15:08 19May11 -ANALYSIS-Markets unmoved by IMF troubles but wary of vacuum
By Jeremy Gaunt, European Investment Correspondent
LONDON (Reuters) - The dramatic arrest and resignation of IMF chief Dominique Strauss-Khan has left global markets cold, with only a protracted vacuum at the top of the international crisis lender likely to inject any angst.
What fear exists is that leaders will wind up in stalemate over the appointment and a new crisis blows up with no one leading the institution who can forge compromises.
Despite grabbing world headlines, Strauss-Kahn's troubles have had little discernible impact on asset prices, even in Europe where the International Monetary Fund is deeply involved in solving the euro zone debt crisis.
The euro, indeed, has actually risen against the dollar during the period since Saturday's arrest -- driven higher by poor U.S. economic data and interest-rate differentials.
World stocks .MIWD00000PUS have remained relatively steady. Euro zone bond yields have been volatile, but this has been as much to do with a series of conflicting comments from finance ministers and central bankers.
Ask many investors how the DSK/IMF issue is effecting them and the following is a typical answer is that it is a micro event at most or has "zero impact" short-term on markets.
As for longer-term allocation by fund managers, the most that is likely to happen is that concern about the IMF may simply have confirmed positions that investors have already taken.
Richard Batty, investment director at Standard Life Investments, says, for example, that a hole at the top of the IMF may add to the conviction of many that an inordinate amount of time is being taken to solve the debt crisis.
"The danger is that if the direction of an institution changed that it's not for the better," he said.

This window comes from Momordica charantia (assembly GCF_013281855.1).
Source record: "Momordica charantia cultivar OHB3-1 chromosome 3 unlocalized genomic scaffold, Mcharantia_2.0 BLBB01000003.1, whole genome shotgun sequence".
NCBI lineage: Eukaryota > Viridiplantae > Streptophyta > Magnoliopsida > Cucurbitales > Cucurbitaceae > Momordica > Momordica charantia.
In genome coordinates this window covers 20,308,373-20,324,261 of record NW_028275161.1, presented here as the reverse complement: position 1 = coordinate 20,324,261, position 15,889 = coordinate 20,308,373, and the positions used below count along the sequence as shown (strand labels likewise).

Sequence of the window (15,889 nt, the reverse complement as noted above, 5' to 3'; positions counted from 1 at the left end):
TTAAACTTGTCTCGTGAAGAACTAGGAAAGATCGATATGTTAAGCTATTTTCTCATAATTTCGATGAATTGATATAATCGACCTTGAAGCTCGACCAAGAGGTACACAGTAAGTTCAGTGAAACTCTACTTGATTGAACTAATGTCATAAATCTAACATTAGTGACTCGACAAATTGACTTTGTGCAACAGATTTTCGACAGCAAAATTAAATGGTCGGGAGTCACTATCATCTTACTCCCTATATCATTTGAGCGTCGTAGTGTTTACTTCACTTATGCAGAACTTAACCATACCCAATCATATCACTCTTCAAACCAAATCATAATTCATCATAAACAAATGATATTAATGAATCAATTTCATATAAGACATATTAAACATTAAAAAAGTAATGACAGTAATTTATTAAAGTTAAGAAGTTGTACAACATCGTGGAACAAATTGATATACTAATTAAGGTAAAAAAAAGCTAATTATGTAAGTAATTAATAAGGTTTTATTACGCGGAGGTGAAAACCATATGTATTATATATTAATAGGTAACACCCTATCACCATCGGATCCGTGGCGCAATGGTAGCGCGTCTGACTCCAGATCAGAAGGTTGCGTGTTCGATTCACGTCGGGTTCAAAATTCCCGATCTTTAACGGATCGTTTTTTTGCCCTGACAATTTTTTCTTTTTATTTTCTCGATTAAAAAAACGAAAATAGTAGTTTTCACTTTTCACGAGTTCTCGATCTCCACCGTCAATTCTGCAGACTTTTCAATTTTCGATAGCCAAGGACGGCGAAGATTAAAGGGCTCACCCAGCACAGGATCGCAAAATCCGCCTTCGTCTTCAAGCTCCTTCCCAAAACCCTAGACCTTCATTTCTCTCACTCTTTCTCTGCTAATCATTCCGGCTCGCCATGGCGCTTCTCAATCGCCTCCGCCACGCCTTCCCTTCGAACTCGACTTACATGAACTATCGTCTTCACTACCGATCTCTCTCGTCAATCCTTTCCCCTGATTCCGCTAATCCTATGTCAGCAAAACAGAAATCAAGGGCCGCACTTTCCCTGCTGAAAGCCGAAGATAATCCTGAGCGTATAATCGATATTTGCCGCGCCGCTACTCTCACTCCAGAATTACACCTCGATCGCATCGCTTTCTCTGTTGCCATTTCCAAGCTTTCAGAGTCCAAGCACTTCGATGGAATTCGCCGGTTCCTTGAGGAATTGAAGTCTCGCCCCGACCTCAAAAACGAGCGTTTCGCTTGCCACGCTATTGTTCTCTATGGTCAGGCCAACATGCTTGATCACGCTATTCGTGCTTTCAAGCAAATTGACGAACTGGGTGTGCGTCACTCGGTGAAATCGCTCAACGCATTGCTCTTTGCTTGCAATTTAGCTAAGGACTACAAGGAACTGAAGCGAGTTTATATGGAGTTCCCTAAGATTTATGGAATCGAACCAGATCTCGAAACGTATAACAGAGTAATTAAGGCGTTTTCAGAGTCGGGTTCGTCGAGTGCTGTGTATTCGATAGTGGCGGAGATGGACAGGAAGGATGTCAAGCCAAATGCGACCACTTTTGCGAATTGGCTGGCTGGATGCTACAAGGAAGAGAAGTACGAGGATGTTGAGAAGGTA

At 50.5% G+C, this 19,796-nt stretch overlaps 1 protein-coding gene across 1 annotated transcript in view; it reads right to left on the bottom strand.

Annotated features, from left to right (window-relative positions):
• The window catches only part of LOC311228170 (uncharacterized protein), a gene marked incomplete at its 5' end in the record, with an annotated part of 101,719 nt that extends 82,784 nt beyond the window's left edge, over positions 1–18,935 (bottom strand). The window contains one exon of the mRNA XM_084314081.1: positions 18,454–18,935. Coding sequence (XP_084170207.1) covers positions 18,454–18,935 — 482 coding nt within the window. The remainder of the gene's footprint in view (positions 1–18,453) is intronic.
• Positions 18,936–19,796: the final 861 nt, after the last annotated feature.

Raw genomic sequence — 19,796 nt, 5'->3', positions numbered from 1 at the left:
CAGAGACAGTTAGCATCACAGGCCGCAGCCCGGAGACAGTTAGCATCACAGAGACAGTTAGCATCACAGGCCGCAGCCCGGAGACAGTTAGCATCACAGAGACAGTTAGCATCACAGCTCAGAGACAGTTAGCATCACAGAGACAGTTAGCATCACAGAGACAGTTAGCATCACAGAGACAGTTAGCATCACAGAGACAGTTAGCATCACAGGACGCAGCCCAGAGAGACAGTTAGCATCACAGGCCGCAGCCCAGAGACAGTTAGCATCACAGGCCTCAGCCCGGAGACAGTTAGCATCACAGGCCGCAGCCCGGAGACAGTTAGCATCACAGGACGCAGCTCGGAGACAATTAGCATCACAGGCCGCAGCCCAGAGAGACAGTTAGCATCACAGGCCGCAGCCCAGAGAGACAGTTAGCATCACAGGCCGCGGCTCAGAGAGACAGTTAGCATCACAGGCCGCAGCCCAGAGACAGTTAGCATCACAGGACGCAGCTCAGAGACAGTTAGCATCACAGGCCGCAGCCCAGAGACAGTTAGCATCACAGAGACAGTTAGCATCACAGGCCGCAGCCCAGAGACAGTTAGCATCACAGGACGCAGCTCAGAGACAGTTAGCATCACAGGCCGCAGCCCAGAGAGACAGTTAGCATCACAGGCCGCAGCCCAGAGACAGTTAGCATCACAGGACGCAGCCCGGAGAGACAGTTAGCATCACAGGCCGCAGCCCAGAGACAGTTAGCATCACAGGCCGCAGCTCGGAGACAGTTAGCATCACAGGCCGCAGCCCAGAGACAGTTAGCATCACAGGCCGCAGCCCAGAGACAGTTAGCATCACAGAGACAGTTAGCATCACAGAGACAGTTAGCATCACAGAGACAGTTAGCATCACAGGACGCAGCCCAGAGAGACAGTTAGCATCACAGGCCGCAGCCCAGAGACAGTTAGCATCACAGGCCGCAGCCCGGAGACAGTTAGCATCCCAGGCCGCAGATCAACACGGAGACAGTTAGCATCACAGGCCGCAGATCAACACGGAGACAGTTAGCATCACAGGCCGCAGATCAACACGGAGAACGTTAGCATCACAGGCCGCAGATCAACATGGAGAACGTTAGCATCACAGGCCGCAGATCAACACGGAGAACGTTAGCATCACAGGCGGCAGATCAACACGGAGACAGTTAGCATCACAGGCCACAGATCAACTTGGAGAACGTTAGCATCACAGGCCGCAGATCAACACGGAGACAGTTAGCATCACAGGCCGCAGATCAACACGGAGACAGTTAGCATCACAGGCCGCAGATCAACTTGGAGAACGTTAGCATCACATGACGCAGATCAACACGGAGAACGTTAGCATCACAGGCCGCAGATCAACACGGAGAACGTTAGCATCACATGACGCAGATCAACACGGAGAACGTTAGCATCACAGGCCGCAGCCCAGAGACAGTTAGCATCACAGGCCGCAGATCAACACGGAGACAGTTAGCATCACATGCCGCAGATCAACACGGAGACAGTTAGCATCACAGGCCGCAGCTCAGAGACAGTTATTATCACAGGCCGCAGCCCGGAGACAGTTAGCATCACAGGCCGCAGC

But his firm already has positions that reflect its distress about the situation in Europe. It is underweight European equities and fixed income and has been selling the euro against the dollar and sterling.
Risk premia are in many ways already built into asset prices.
It would be a mistake, however, to think that as a result of this investors have no dog in the fight when it comes to the IMF and a potential leadership vacuum.
In the words of Jeremy Armitage, head of research at State Street Global Markets, the IMF is currently a "contingent problem" for investors -- that is, everything is fine as long as nothing goes wrong.
"If policymakers need to respond quickly, will they be able to do that?" Armitage asked. "Can the IMF make decisions over a weekend quickly if need be?"
The issue is not that the IMF cannot work without a formal head -- existing programmes should continue without a glitch.
It is, rather, that when a crisis blows up suddenly, the IMF head is crucial in leading the institution in negotnegotiationsations and banging out comprimises.
"If we were to fall into another crisis period, say Spain, is there an ability and willingness to put together an efficient plan?" said Sanjay Joshi, portfolio manager at wealth manager London & Capital.
"On a day-to-day basis (the IMF) is of little significance for portfolio managers. (But) there are times when there are stresses in the financial markets and the IMF has provided a lead to the solution."
(Editing by Patrick Graham)
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